Add 10 ml 2% BaCl2 solution in each of the 5 flasks.
Now add distilled water in each of the 5 flasks up to 100 ml mark.
Shake solutions well and place each in cell and measure turbidity.
Plot calibration curve.
Determination of unknown sample
Take 10 ml of sample in 100 ml volumetric flask and add 10 ml 2 % BaCl2 in it.
Add 80 ml of distilled water in it.
Place in cell and measure turbidity.
Identify reading in Y-axis and extend to cut calibration curve. Draw perpendicular which
gives unknown concentration.
Sample conc. Turbidity
Sulfate levels above 250 mg/L may make the water taste bitter or like medicine. High sulfate
levels in water may also corrode plumbing, particularly copper piping. In areas with high sulfate
levels, plumbing materials more resistant to corrosion, such as plastic pipe, are commonly used.
It also damages the ecosystem and forests. So, it is important to determine the concentration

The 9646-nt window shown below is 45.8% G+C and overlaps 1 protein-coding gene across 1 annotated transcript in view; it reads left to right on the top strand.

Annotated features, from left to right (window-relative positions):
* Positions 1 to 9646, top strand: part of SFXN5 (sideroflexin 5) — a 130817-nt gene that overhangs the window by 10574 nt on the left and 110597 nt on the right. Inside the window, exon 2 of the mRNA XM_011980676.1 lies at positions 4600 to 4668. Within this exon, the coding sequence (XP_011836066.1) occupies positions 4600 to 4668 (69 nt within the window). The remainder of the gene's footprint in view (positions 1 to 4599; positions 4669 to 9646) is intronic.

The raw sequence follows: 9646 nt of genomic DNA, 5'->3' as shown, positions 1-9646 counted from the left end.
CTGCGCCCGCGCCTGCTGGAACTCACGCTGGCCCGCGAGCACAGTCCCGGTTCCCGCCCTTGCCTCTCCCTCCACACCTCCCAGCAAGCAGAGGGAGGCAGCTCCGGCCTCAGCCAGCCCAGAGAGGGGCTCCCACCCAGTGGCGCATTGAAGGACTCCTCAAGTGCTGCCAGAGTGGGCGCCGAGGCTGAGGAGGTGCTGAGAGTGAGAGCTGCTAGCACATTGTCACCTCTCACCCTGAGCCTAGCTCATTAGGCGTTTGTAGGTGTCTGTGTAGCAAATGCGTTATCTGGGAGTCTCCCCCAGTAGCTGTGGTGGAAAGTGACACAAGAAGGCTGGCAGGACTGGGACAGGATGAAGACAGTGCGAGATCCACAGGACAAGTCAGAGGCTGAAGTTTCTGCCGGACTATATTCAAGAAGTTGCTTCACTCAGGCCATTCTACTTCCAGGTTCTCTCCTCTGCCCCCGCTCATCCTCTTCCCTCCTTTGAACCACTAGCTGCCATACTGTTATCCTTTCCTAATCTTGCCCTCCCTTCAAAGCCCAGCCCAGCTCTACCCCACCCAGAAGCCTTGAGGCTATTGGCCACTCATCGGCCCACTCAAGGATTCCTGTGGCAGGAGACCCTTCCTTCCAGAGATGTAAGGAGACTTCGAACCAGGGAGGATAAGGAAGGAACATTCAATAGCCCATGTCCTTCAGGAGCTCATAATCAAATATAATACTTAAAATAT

of sulphates ions in water.
Experiment No # 07
CALCULATING TOTAL AMOUNT OF NITROGEN
We have to find out total nitrogen in a sample.
0 5 10 15 20 25 30 35 40 45
13. Hot Plate
Using a conversion factor, the kjeldahl technique assessed total nitrogen and protein as
nitrogen content of the sample. Copper sulphates are used as a catalyst to digest the sample in
sulfuric acid. Nitrogen is converted to ammonia, which is then distilled and titrated. This
approach is used to determine nitrogen levels in organic and inorganicmaterials.
Protein of organic matter is estimated indirectly by determining their nitrogen content. There
are different methods used for determination of nitrogen content. The most commonly used
14. method for determination of nitrogen content is kjeldahl method. It is assumed that mixture of
protein contain about 16% of nitrogen. Thus protein of a sample is determined by calculating
nitrogen content. A conversion factor is used for this purpose is 6.25. It is applicable in most of
foods because their non-proteinic nitrogen is negligible.
There are three steps involves in this method:
The basic purpose of digestion is to break all nitrogen bonds and converted into